Specifically, if we want to know the sure sign of the end, we are instructed to look for ripeness or fullness. The end comes when, and only when, "the time is ripe," when "the harvest is ripe," when the people are "ripe in iniquity." Or, to use the other figure, when "the cup of His wrath is full," which will be when "the cup of their iniquity is full." Or, to combine both terms, when the world is fully ripe in iniquity. Fruit is fully ripe at that moment when further ripening would not mean improvement but only deterioration. ("And so, from hour to hour, we ripe and ripe, and then, from hour to hour, we rot and rot.")42 And a vessel is full when nothing more can be added to it; when its contents can no longer be improved or damaged by adding any more ingredients. When the fruit is ripe there is no point in letting it remain longer on the tree. And when the cup is full, nothing further remains to be done about its contents. Ripeness and fullness are that state of things, in short, when nothing further remains to be done in the direction of filling or ripening, and the process has reached the end.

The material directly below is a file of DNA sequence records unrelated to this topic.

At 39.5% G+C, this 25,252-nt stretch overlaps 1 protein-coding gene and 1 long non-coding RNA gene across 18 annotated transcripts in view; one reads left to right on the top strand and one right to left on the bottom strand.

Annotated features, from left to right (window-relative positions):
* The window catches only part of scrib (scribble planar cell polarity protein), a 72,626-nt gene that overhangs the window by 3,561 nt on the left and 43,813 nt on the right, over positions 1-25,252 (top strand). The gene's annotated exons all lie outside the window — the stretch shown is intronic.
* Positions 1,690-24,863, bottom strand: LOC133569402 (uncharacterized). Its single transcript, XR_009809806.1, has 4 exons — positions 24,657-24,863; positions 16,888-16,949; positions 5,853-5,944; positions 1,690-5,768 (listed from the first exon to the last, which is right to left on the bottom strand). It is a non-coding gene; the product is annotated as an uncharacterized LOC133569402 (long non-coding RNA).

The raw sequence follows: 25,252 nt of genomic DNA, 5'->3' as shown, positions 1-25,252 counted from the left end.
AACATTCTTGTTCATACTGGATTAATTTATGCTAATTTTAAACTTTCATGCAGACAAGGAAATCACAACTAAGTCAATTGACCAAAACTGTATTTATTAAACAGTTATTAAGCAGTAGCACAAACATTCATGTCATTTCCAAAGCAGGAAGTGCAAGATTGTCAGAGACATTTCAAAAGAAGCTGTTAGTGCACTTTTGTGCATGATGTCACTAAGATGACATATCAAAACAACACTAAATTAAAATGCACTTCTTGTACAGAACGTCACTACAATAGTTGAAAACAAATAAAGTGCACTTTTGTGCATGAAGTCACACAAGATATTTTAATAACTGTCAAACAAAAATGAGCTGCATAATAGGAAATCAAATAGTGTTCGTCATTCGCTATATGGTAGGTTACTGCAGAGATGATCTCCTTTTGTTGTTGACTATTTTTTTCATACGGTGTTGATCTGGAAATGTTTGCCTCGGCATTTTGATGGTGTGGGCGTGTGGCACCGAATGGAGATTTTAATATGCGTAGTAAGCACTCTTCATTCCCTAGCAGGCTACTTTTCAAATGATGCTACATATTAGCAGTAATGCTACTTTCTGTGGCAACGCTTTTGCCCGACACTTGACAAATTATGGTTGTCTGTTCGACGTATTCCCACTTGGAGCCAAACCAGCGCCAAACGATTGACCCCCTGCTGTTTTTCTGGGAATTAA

The prophet Enos prays for a remission of his sins
and for the salvation of the Lamanites
Days Prolonged for Repentence